Etymology
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barman (n.)

"man who tends a bar," 1837, from bar (n.2) + man (n.).

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barmy (adj.)

1530s, "frothing, covered with barm;" see barm + -y (2). The figurative sense of "excited, flighty, bubbling with excitement" is from c. 1600. The meaning "foolish" (1892) probably is an alteration of balmy (q.v.).

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barn (n.)

"covered building for the storage of farm produce," Middle English bern, bærn, from Old English bereærn "barn," literally "barley house," from bere "barley" (see barley) + aern "house; place for storing," metathesized from *rann, *rasn (source also of Old Norse rann "large house," Gothic razn "house," Old English rest "resting place").

For the formation and the second element, compare saltern "a salt-works," from Old English sealtærn "saltworks;" Old English horsern "stable." Latin cellarium was glossed by Old English hordern, and dormitorium was slæpern.

In Anglo-Saxon England, barley was a primary grain crop:

Barley was not always the only crop grown as the data recovered at Bishopstone might suggest but it is always the most commonly represented, followed by wheat and then rye and oats. [C.J. Arnold, "An Archaeology of the Early Anglo-Saxon Kingdoms," 1988, p.36]

Another word for "barn" in Old English was beretun, "barley enclosure" (with tun "enclosure, house"), which accounts for the many Barton place names on the English map and the common surname.

It was applied from early 18c. to any large, barn-like building. Barn door has been used figuratively for "broad target" since 1670s and "great size" since 1540s. Barn-owl is attested by 1670s. Barn-raising "a collective effort by neighbors or community members to erect the frame of a barn for one of them, accompanied by a social gathering" is attested by 1849.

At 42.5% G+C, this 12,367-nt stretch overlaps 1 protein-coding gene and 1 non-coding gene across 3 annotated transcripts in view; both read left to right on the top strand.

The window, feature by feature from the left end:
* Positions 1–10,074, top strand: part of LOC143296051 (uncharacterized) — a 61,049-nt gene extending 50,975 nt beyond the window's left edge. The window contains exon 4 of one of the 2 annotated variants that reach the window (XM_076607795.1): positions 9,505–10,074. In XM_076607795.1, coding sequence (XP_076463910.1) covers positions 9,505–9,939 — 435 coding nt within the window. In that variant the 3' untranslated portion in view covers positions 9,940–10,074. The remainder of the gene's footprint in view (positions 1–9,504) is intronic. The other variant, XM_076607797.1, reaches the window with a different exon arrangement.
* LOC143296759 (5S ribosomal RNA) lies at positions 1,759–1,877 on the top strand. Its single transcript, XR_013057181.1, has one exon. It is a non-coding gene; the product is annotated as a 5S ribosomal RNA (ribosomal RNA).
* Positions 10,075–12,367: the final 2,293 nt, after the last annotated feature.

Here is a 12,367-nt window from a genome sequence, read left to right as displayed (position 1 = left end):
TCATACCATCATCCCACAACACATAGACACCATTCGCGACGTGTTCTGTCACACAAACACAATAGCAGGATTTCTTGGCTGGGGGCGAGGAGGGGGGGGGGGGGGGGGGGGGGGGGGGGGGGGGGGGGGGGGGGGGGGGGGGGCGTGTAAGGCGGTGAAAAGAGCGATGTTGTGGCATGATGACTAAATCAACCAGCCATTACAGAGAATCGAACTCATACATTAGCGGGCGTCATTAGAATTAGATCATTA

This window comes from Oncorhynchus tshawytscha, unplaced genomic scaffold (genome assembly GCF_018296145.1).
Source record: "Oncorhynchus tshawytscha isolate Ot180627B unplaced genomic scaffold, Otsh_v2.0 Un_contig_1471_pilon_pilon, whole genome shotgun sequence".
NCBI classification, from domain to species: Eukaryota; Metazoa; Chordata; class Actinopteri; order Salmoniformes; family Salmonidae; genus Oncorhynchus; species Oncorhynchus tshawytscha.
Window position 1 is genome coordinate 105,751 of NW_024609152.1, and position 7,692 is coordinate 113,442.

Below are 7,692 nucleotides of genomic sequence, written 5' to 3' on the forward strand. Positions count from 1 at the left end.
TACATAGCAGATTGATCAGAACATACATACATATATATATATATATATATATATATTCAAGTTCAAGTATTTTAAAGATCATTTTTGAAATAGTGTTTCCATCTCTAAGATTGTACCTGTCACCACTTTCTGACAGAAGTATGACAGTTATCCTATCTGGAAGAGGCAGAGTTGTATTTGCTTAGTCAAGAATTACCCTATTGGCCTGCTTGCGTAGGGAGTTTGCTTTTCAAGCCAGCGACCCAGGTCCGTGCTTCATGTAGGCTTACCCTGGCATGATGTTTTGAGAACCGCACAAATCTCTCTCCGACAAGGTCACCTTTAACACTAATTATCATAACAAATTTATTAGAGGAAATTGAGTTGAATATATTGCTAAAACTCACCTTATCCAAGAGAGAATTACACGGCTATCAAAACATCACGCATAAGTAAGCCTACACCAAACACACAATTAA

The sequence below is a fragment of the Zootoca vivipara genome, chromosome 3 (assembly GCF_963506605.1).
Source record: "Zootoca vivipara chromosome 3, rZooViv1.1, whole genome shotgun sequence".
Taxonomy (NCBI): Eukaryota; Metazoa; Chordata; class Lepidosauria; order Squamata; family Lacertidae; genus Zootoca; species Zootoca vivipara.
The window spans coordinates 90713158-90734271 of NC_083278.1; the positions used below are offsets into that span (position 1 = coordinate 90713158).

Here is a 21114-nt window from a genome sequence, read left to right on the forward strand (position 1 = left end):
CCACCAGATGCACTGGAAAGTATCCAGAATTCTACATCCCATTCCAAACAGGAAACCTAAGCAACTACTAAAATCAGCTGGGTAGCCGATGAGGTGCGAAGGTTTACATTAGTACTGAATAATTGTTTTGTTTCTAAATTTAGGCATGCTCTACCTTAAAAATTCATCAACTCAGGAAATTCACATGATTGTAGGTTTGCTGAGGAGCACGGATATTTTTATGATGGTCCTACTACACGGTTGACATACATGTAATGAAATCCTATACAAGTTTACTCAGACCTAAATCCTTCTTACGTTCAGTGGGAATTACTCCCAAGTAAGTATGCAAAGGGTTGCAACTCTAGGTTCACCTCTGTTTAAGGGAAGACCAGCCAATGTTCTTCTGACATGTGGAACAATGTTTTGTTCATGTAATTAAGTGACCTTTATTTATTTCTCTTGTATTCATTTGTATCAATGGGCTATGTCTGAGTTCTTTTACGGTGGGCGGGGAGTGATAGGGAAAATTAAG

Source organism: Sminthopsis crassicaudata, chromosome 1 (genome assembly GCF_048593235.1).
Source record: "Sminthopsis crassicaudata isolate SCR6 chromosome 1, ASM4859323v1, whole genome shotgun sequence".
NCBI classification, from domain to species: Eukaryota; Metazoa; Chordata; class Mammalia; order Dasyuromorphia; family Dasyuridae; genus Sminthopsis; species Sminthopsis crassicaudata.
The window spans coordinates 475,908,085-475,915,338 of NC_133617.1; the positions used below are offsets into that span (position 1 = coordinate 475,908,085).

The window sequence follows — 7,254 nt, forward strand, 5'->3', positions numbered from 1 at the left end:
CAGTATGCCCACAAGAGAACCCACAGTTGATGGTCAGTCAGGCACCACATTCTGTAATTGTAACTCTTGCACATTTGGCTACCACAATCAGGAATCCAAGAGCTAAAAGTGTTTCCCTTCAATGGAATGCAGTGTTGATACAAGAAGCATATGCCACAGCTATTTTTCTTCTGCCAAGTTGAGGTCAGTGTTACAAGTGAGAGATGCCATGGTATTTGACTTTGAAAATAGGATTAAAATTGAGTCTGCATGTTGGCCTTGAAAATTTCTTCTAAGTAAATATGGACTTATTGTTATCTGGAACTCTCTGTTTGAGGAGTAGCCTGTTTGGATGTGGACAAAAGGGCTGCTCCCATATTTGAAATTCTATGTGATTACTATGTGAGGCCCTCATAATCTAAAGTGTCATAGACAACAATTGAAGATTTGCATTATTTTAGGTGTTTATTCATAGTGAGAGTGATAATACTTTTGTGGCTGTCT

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Barnabas 

surname of Joseph the Levite of Cyprus (Acts iv.36), literally "son of exhortation," from Aramaic (Semitic) bar "son" + nabha "prophecy, exhortation." St. Barnabas' Day (colloquially St. Barnaby), June 11, in the Old Style calendar was reckoned the longest day of the year (Barnaby the Bright).

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barnacle (n.)

early 14c., bernak; earlier in Anglo-Latin, bernekke, early 13c., "species of northern European wild goose." The meaning "type of 'shellfish' found in clusters on submerged wood" is attested by 1580s. It is of unknown origin despite intense speculation.

The earliest form looks like "bare neck," and one of the Middle English synonyms for the bird was balled cote, but this resemblance might be folk etymology. The word is often said to be from a Celtic source (compare Breton bernik, a kind of shellfish), but the application to the goose predates that to the shellfish, and the word seems to have arisen in English.